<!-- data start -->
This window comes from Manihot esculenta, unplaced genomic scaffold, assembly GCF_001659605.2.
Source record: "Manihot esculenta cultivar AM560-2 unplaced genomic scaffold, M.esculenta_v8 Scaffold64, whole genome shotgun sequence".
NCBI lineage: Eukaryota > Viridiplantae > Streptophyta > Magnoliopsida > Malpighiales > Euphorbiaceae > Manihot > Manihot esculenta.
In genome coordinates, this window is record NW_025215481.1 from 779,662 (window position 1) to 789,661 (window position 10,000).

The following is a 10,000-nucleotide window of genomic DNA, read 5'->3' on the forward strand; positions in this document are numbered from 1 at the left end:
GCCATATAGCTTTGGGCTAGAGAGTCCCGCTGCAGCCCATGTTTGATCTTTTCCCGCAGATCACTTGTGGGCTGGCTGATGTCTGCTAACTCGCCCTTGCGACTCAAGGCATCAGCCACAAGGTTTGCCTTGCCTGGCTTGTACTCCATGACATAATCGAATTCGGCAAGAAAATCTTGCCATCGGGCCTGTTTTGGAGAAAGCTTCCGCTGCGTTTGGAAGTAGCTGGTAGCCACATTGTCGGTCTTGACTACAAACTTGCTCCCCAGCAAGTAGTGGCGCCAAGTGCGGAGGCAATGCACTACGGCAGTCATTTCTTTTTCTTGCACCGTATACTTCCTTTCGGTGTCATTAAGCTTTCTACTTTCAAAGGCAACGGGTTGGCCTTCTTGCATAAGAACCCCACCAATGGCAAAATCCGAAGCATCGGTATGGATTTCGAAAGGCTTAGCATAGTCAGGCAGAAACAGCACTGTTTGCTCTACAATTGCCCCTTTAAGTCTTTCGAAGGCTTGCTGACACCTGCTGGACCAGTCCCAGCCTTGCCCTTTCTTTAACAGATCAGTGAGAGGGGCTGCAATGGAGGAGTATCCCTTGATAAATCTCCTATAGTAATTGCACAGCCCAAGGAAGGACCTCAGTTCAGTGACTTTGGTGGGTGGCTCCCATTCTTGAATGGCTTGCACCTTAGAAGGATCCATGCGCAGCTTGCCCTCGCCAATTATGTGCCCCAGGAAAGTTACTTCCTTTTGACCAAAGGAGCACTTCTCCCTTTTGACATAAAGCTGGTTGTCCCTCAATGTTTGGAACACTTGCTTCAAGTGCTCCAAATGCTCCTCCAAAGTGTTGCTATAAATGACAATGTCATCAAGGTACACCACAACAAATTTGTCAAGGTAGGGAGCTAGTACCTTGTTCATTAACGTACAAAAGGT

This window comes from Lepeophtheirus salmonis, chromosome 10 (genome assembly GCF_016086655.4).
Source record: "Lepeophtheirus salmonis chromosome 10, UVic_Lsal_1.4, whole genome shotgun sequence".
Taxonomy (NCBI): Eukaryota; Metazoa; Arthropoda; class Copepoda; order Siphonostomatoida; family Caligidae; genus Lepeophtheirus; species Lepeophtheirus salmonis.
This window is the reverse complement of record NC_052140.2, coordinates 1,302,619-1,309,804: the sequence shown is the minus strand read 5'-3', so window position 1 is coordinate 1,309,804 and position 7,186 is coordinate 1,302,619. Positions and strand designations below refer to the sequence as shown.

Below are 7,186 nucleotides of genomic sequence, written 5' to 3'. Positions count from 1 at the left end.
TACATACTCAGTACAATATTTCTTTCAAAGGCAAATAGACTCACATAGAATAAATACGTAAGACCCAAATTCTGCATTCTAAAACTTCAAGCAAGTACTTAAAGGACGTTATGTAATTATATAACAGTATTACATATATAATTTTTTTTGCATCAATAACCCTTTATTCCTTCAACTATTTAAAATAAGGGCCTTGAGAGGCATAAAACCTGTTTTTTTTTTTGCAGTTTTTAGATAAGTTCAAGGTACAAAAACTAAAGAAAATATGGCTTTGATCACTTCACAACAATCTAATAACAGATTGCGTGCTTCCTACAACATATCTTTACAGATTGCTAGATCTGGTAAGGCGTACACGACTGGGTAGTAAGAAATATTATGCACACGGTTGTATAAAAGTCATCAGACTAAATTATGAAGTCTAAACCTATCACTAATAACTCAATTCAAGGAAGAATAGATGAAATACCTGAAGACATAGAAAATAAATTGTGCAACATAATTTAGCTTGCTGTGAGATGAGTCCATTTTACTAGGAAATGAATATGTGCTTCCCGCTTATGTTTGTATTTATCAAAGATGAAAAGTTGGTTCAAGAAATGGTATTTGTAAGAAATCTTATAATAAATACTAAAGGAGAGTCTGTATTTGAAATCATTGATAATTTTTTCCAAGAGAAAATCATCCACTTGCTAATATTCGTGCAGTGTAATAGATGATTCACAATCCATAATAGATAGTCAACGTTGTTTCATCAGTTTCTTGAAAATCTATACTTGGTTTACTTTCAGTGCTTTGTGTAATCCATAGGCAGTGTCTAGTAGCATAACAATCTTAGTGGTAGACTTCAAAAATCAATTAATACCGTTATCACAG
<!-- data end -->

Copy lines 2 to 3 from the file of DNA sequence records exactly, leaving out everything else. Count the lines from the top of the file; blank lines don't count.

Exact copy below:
Source record: "Manihot esculenta cultivar AM560-2 unplaced genomic scaffold, M.esculenta_v8 Scaffold64, whole genome shotgun sequence".
NCBI lineage: Eukaryota > Viridiplantae > Streptophyta > Magnoliopsida > Malpighiales > Euphorbiaceae > Manihot > Manihot esculenta.